Edinburgh Uni join rugby star in disease fight

JOOST van der Westhuizen, the South African rugby legend diagnosed with motor neurone disease two years ago, is teaming up with Edinburgh University researchers to help tackle the disorder.

Joost van der Westhuizen in action during the 1999 Rugby World Cup. Picture: Getty

van der Westhuizen, part of the world cup-winning Springboks squad of 1995, is launching the collaboration with scientists from the University.

The former scrum-half was diagnosed in 2011 with the progressive neurodegenerative disease which leads to muscle wasting, paralysis and difficulties with speech, swallowing and breathing.

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He went on to set up the J9 Foundation, providing support and care to people with motor neurone disease (MND) which is also known as amyotrophic lateral sclerosis (ALS).

The new partnership will see members and supporters of the foundation meet experts from the university’s Euan MacDonald Centre for Motor Neurone Disease Research to discuss the latest research.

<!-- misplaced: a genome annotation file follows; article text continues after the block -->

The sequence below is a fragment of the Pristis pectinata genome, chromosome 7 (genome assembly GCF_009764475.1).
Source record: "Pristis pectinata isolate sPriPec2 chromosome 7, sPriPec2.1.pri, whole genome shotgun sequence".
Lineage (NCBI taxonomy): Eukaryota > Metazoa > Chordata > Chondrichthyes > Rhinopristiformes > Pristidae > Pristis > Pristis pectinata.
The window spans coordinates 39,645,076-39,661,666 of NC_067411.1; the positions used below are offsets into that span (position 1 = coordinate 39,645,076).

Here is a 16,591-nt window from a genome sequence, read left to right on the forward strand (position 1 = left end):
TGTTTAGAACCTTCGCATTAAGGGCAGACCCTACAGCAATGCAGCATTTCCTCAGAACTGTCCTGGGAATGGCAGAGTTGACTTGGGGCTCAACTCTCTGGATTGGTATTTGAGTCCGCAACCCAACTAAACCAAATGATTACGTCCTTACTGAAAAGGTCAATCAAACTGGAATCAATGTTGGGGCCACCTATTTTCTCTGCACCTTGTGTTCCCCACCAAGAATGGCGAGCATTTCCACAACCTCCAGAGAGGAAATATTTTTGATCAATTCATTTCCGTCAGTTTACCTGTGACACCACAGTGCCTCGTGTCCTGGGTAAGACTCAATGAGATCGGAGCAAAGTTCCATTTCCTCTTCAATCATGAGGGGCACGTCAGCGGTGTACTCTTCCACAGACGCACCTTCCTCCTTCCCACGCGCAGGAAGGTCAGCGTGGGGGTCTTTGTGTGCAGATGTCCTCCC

The foundation’s visit to Edinburgh is part of a 10-day tour of the UK aimed at raising awareness and funds to support those affected by MND. Among the events planned is a fundraising quiz at Murrayfield stadium.

Van der Westhuizen said: “This is going to be the most important tour of my life. We are not only raising awareness and funds, for the first time we are bringing international research partnerships home.

“In the beginning you go through all the emotions and you ask, ‘why me?’ It’s quite simple, ‘why not me?’ If I have to go through this to help future generations, why not me?”

When he retired from international rugby in 2003, Van der Westhuizen was the most capped South African player.

He will be honoured by the Scottish Rugby Union before Scotland’s match with South Africa in their second Autumn Test at Murrayfield on Sunday.

Professor Siddharthan Chandran, director of the Euan MacDonald Centre, said: “Solving the enormous challenge of MND or ALS requires partnership and collaboration.

“We are delighted to work with South African colleagues and the J9 foundation to promote better understanding of this devastating disease.”